Imagine an entire college campus’ heating and cooling powered by the thermal storage of the Earth. Or residence halls peppered with solar arrays and daylit spaces.
Universities around the country are aggressively reducing their carbon footprint and going above and beyond to combat climate change.
But these carbon-reducing projects require a big investment. Thanks to a new pathway pioneered by Chevy and several climate experts, colleges now have another revenue source to get these projects to see the light of day.
For the first time, colleges can access funding from the U.S. carbon market to fuel their large-scale energy efficiency efforts toward even greater progress through a new carbon credit methodology.
Chevrolet also is purchasing 11 colleges campuses’ energy efficiency-based carbon reductions – an investment of up to $5 million – and retiring them to benefit the climate. This means these carbon credits will never be used to offset Chevrolet vehicles or operations.
It’s all part of Chevy’s voluntary initiative to reduce 8 million metric tons of carbon from being emitted. To put that number into perspective, that’s the equivalent of Boston University reducing its emissions to zero for 65 years.
As we inch closer toward meeting that commitment, we wanted to help open the door for other companies to contribute to such clean energy projects. This way, campuses can continue to receive funding from companies’ carbon purchases long after we complete our carbon-reduction initiative next year.
The revenue from carbon credits help colleges reinvest in even more clean energy technologies so that they move closer to their goals — from incremental reductions all the way to carbon neutral commitments — more quickly.
As a bonus, utility bills decrease and students learn how they too can help lead a clean energy future. Take Southern Oregon University students, for example. They spearheaded the securing of this Chevy funding and are running an energy conservation campaign to get students involved in campus conservation efforts. Boston University student interns helped lead their campus through its carbon credit certification process, and convened a broader social media conversation on the importance of clean energy.
See how these colleges around the nation are taking bold steps to reduce their carbon load on the atmosphere, and join the conversation with students, university and climate leaders on the importance of clean energy via #CleanEnergyU.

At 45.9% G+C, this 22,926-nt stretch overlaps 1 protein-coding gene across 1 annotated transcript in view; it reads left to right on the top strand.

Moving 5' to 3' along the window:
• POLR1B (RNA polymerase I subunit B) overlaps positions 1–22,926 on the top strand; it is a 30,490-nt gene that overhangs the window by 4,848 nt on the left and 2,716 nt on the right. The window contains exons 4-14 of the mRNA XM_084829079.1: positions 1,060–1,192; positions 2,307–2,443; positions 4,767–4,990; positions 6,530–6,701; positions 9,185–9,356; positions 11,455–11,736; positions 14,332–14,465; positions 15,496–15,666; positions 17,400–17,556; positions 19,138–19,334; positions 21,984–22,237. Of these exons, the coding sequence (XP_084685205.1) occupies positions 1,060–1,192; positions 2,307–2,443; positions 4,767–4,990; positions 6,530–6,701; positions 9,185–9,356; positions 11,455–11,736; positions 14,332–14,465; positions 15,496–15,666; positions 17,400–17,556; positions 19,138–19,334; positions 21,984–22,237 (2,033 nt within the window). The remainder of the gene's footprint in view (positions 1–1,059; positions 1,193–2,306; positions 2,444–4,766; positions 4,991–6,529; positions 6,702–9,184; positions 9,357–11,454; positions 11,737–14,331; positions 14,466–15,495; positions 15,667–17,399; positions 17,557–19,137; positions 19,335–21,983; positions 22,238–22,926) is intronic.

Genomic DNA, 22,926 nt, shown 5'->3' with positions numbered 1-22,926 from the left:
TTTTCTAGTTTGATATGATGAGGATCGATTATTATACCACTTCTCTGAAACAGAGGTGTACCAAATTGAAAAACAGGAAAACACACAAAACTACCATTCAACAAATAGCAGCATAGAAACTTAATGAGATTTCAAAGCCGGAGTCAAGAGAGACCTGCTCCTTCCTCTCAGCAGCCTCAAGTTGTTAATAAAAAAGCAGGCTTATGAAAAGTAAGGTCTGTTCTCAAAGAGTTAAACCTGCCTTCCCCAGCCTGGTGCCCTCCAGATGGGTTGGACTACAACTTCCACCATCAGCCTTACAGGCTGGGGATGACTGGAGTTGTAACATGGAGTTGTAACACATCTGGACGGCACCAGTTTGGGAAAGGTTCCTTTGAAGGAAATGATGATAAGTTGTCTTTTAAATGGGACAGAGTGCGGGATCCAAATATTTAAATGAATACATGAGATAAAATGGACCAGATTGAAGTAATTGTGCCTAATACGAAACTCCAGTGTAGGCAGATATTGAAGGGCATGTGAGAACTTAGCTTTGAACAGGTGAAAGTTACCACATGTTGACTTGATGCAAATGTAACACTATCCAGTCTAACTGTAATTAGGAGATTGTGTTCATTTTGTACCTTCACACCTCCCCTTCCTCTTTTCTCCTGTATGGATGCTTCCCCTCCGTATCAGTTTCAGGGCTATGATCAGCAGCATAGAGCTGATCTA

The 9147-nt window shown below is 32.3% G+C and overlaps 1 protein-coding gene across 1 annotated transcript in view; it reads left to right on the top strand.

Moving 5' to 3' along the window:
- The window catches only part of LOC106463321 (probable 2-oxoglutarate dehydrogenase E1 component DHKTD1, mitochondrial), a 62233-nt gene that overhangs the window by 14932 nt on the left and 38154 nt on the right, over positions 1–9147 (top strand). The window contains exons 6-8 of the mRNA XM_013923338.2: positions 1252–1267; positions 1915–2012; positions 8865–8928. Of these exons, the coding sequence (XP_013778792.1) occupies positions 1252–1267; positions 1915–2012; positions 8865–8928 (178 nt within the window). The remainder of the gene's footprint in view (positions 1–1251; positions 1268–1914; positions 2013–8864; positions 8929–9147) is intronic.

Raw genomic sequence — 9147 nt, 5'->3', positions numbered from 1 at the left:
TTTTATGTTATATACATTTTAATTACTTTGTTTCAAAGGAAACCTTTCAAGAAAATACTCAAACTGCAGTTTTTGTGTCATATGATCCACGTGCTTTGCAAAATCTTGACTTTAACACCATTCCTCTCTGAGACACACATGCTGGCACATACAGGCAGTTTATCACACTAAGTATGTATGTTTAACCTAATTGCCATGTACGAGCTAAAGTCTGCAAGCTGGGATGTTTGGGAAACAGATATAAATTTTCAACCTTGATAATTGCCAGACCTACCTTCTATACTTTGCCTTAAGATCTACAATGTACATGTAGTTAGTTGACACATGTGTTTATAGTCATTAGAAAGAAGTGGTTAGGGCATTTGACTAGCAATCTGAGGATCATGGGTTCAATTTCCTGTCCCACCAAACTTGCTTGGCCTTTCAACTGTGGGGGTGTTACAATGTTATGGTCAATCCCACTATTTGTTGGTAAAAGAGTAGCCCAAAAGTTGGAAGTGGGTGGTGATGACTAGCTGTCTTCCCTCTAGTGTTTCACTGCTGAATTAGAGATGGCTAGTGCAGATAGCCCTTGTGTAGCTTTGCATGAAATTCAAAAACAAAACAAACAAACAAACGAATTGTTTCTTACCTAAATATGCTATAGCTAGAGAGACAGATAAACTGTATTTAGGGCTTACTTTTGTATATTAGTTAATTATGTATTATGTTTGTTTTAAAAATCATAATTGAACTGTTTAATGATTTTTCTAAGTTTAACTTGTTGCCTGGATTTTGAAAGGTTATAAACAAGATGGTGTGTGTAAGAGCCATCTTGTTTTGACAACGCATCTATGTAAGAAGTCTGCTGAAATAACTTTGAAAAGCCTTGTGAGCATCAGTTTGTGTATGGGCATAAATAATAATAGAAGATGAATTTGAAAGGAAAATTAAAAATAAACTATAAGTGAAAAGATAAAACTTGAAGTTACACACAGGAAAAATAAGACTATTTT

- Ball State University is creating the nation’s largest ground-source, closed-loop district geothermal energy system to provide heating and cooling for all 47 campus buildings. The switch cuts its carbon footprint by nearly half.
- Portland State University committed to achieve net-zero emissions from campus operations by 2040, and champions climate change action beyond its own borders.
- Spelman College aims to cut greenhouse gas emissions 100 percent by 2056 while inspiring its students to take action toward a cleaner energy future.
- University of Illinois at Chicago’s LEED-Gold Douglas Hall features 245 solar panels, geothermal heating, daylighting, and occupancy detectors. It set a precedent for high-performing LEED buildings to earn carbon credit funding.
- University of Wisconsin – Stevens Point switched from coal to natural gas at its heating plant and may use its new funds to power a wind turbine demonstration.
- Boston University met its 25 percent greenhouse gas emissions reduction goal six years early, and will use Chevy funds to build its Sustainability Revolving Loan Fund to fuel future sustainability projects.
- Rochester Institute of Technology hopes to be carbon neutral by 2030. Its business incubator expands start-ups’ clean energy solutions across the country, and Chevy funding will accelerate further sustainability innovation.
- University of Illinois at Urbana-Champaign has reduced its dependence on coal, while retro-commissioning 50 buildings to improve heating and cooling. The university will match Chevy funds to drive further progress toward reducing its greenhouse gas emissions 100 percent by 2050.
- Valencia College is implementing lighting retrofits, chiller plant and HVAC upgrades, using Chevy funding to drive additional efficiency projects.
- Grand Valley State University’s energy-efficient practices are central to the campus culture. The millions of dollars saved from energy efficiency improvements and Chevy funds allow it to reinvest in the university.
- Southern Oregon University is striving to reach its carbon neutral goal by 2050 by investing in green buildings, such as its LEED Gold Raider Village featuring daylit common spaces and 153 kilowatts of solar photovoltaics.